February 23, 2004

Eight Years Ago

Thank you Puzli. Thank you so much! (for your comment)

Eight years ago, it was so difficult to get information about mental illnesses. Unless one went through the process of a loved one suffering one continued to be oblivious that such things existed. And even if they did one did not talk about it.

We took our daughter to the second p-doc who was working in a Government hospital. My cousin went in and talked with him for sometime. Then my daughter was called in and was there for about ten minutes . Then we were called in and the doctor told us,' I am giving her some tonic for the nerves. She will be allright. As you can see she is in a state of conflict. She either wants to be married which her grandmother wishes or take up a career which her mother wishes. There is a big fight between the two personalities and one will emerge. Nothing to worry.'

There were so many questions I wanted to ask but he waved them off and called out for the next patient. Frustrated and uneasy we left meekly.
When we came home my daughter said,' The doctor said that if I continued to behave in the same way I would be a terrorist. I wonder why he said that, Mamma.'

The doctor had prescribed Fludac, akin to Prozac - one tablet a day. Her condition worsened.

Meanwhile my parents, in a distant town had matched horoscopes with eligible men, found one suitable and arranged the engagement ceremony. 'All you have to do is bring her here. Once she is engaged she will be fine', they urged. I was aghast when their letter arrived. Here she could barely walk.

I tried to broach the topic of 'breakdowns' with several friends. I got no response. Then one morning I rang up my father's old friend who stayed in the same town. I told him everything. He said he knew the p-doc at the Military hospital very well. The p-doc was his friend's son but he was out of town.
My daughter by then had stopped eating. We would get different flavours of icecream which she loved. When I asked her which flavour she wanted, she would say,'I no longer know what I want.'

We again contacted the government p-doc who told us to consult a neurologist. So we took her to the neurologist . There my daughter started talking and arguing with him. The neurologist screamed at all of us and said,'This is a psychiatrist case. How dare such patients come here Take her back to the psychiatrist.' We took her back to the government p-doc who wrote that ECT be administered the next day. He told us brusquely to take an appointment for it.

We are supposed to protect the ones we love especially the vulnerable.
Why was I frightened then to ask the p-doc questions about my daughter's welfare? Why didn't I confront him then about his earlier statement that my daughter would be well? Why didn't I ask him about the medication and its side effects?

Was it because of the conditioning imposed by society not to question something which is enveloped by stigma? Or was it because mental illnesses were the abyss of the unknown? I still feel sorrow and guilt for being silent.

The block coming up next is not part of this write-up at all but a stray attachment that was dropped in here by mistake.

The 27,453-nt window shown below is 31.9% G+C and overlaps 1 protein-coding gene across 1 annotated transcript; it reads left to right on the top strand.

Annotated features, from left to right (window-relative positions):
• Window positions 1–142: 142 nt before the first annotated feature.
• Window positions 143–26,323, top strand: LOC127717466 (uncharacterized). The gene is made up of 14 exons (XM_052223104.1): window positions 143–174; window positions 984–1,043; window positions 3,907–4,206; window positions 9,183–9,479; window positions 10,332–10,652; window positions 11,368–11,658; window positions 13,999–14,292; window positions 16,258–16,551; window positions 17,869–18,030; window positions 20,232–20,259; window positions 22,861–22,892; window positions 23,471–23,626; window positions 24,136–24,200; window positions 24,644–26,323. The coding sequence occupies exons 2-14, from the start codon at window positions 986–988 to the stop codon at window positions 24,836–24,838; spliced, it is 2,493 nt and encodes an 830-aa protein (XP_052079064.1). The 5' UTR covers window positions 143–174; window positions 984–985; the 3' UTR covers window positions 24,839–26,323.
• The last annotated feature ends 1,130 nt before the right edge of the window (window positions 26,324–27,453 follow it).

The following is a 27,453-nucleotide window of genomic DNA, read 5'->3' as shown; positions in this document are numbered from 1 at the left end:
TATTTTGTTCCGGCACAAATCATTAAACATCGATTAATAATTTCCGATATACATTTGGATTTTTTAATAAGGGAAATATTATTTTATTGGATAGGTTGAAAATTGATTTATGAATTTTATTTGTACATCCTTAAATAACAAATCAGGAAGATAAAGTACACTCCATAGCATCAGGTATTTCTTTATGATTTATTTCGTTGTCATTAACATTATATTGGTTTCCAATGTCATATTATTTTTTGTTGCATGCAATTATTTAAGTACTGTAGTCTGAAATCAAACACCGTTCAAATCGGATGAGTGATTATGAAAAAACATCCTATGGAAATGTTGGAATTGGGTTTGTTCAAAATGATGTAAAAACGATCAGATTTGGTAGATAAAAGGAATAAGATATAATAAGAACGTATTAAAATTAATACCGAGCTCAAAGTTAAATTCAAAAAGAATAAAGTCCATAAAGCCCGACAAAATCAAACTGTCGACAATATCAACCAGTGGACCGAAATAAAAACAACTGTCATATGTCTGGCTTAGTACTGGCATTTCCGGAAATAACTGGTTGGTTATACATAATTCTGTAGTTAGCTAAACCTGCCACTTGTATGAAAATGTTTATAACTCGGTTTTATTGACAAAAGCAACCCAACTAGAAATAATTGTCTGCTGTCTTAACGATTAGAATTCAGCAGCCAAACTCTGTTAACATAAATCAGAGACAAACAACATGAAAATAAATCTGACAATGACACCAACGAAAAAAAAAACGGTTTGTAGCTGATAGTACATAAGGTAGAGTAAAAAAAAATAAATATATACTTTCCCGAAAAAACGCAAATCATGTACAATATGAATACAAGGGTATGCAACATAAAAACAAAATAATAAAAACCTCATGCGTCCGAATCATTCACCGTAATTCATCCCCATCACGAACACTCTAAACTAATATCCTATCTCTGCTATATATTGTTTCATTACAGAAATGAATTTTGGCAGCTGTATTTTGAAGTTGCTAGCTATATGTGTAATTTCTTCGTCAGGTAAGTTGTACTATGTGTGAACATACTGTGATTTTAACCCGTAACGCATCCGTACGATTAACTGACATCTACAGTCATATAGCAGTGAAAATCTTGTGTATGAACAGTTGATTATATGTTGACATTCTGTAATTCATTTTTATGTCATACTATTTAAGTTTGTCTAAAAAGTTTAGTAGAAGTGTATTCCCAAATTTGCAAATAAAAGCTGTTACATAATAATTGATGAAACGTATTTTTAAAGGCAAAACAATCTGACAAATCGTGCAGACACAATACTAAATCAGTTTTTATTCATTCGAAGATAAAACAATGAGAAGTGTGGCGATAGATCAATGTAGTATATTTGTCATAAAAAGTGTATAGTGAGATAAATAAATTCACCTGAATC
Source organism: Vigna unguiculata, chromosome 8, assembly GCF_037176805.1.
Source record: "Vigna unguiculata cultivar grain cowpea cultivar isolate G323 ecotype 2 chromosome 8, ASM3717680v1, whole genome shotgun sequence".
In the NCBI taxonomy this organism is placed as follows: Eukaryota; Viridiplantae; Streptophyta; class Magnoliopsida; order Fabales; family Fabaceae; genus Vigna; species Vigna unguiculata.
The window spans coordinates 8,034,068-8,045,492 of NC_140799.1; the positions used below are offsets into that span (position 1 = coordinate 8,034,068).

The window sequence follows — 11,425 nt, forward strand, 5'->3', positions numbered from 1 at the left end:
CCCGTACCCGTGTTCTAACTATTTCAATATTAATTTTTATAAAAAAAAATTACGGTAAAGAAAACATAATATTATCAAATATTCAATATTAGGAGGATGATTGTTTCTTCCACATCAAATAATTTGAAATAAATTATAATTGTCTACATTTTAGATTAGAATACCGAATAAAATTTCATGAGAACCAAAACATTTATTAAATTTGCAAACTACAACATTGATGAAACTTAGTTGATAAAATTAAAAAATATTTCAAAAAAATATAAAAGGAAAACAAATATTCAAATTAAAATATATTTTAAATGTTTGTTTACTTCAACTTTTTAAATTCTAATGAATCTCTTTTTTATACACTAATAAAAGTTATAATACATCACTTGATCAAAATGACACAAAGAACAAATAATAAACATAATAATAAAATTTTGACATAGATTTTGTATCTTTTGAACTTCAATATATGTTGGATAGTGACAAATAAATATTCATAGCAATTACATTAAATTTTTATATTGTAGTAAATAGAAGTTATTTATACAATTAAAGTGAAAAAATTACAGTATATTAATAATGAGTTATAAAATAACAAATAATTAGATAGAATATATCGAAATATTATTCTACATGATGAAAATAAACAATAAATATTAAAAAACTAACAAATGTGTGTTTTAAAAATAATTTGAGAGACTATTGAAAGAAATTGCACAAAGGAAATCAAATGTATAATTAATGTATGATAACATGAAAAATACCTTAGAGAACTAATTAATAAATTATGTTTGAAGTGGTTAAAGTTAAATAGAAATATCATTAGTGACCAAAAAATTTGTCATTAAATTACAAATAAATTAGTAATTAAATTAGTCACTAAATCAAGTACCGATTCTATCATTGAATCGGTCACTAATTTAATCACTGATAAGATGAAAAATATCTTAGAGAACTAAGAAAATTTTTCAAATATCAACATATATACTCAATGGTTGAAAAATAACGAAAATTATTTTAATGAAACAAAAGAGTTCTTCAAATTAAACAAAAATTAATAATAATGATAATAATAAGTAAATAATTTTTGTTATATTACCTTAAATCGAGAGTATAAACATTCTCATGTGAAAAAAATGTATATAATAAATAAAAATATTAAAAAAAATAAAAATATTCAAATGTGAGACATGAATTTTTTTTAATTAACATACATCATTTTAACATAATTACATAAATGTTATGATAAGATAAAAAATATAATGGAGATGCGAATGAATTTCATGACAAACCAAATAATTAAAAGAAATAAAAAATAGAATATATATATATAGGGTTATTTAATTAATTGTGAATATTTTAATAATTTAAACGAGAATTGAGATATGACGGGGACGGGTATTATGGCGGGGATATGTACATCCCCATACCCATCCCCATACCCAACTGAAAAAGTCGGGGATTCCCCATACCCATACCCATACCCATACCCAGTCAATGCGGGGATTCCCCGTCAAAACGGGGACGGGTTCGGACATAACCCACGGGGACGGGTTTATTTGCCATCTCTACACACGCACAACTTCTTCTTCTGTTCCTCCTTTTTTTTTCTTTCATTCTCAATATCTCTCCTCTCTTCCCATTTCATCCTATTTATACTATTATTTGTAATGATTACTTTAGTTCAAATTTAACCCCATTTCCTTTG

We did not go back to the p-doc at the Government hospital but rushed to the p-doc at the Military Hospital where treatment with Haloperidol began.

Its almost 2-30 in the morning. Shall continue later...

Posted by survivor at February 23, 2004 08:54 PM


I can feel U. I have gone thru similar trauma. I married to beautiful girl, who was very introvert, and was dignosed SZ.we have kid also........but by the grace of GOD, medicines, willingness to fight it.......helped her to cure a lot.............

I can write a lot similar to what U have written,,,YES time has changed....lot of information is available.

when I came to know she has SZ.....tried to collect info about it and when I knew what all it is.........I was also broken.

but when i saw helpless eyes of wife & kid.....I realized only I should stand up and go ahead alone............

I WANT TO KNOW HOWZ UR daughter now...........

Posted by: Nick at February 26, 2004 11:48 AM

Dear Nick,
Thank you for your response. My daughter is on Quetiapine. This medicine seems to be working for her.The symptoms are fewer. She is able to work. Fortunately she works mostly from home. Unfortunately she had gained a lot of weight and feels depressed especially after we have visitors at home.
How is your wife? What medication is she on? Is she able to take her medications on her own? How are you coping? Do you have an understanding family or good friends to talk - about what you are going through? Are there any support groups for families in the town you live?
yes what we have been through is similar.
Best wishes to you, your wife and child!

Posted by: survivor at February 27, 2004 11:39 PM

I began reading your site just today,it echoes many of my feelings and sentiments.
Iam a mother too and my son was diagnosed schizophrenic a year ago.He is 20 and was on the threshold of very promising future in the sense of mainstream achievments.his illness has slowly but surely made me realise the simple joys and pleasures that I had earlier taken for granted.
He is on quitpin too however it is taking a long time for his symtoms to go away.Does it work so gradually?

Posted by: monica at March 4, 2004 01:38 PM

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